PCR is a cornerstone technology for genetic research and many molecular diagnostic-based tests. As projects become larger and more laboratories and clinics adopt PCR, consistency, speed and performance become increasingly important. If your lab is routinely processing several PCR plates, you may wish to consider automating the procedure. If your PCR applications are few and far between you may find a multi-channel, electronic pipette is sufficient for improving your experiments. Automating PCR can reduce human error, costs, the risk of repetitive strain injuries and enable better reproducibility. Regardless of your throughput, there are many things to consider when performing PCR, such as sample integrity, reaction mix components, or following the MIQE guidelines (Minimum Information for Publication of Quantitative Real-Time PCR Experiments). Products such as Gilson, Inc.’s qPCR Assistant and Normalization Assistant software for the PIPETMAX® liquid handling workstation, Figure 9, are designed to eliminate error and cross-contamination.
In large liquid handling systems, consider the deck layout and ensure that the system is versatile in terms of accepting a variety of PCR plate formats.
Figure 9: The PIPETMAX® Normalization Assistant software from Gilson
The protein crystallization process involves long wait periods of weeks or months, during which the actual protein crystals are formed under controlled conditions. Robotic dispensing instrumentation can be used to rapidly set up large numbers of protein crystallization conditions. In general, automation improves throughput, decreases error within and between experiments, and organizes the data by generating reports of the steps performed.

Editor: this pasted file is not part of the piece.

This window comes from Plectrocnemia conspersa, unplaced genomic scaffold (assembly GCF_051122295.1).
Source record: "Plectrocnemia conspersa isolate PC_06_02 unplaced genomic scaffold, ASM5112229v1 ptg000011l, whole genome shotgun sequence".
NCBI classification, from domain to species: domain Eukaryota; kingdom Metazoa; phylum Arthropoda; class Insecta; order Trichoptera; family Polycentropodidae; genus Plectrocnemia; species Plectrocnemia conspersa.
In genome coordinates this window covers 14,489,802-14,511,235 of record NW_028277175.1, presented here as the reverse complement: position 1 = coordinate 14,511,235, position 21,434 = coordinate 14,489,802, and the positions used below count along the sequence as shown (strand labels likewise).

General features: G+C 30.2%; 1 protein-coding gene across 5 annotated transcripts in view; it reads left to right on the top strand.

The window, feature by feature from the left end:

Several available liquid handling systems are dedicated to protein crystallization, such as the Freedom EVO® Protein Crystallography from Tecan and the TTP Labtech dragonfly® Screen Optimisation Liquid Handler, which is designed to complement the TTP Labtech mosquito® in the protein crystallization workflow. It is recommended to choose a workstation that is capable of dispensing small sample fluid volumes, probably in the nanoliter range. This will enable you to use smaller volumes of your precious protein samples and test more crystallization conditions. Most liquid handlers for protein crystallization will be capable of automating the most popular protein crystallization techniques including hanging drop, sitting drop and microbatch.
A modular system, which can be configured to a wide range of requirements, is usually the best option for protein crystallographers.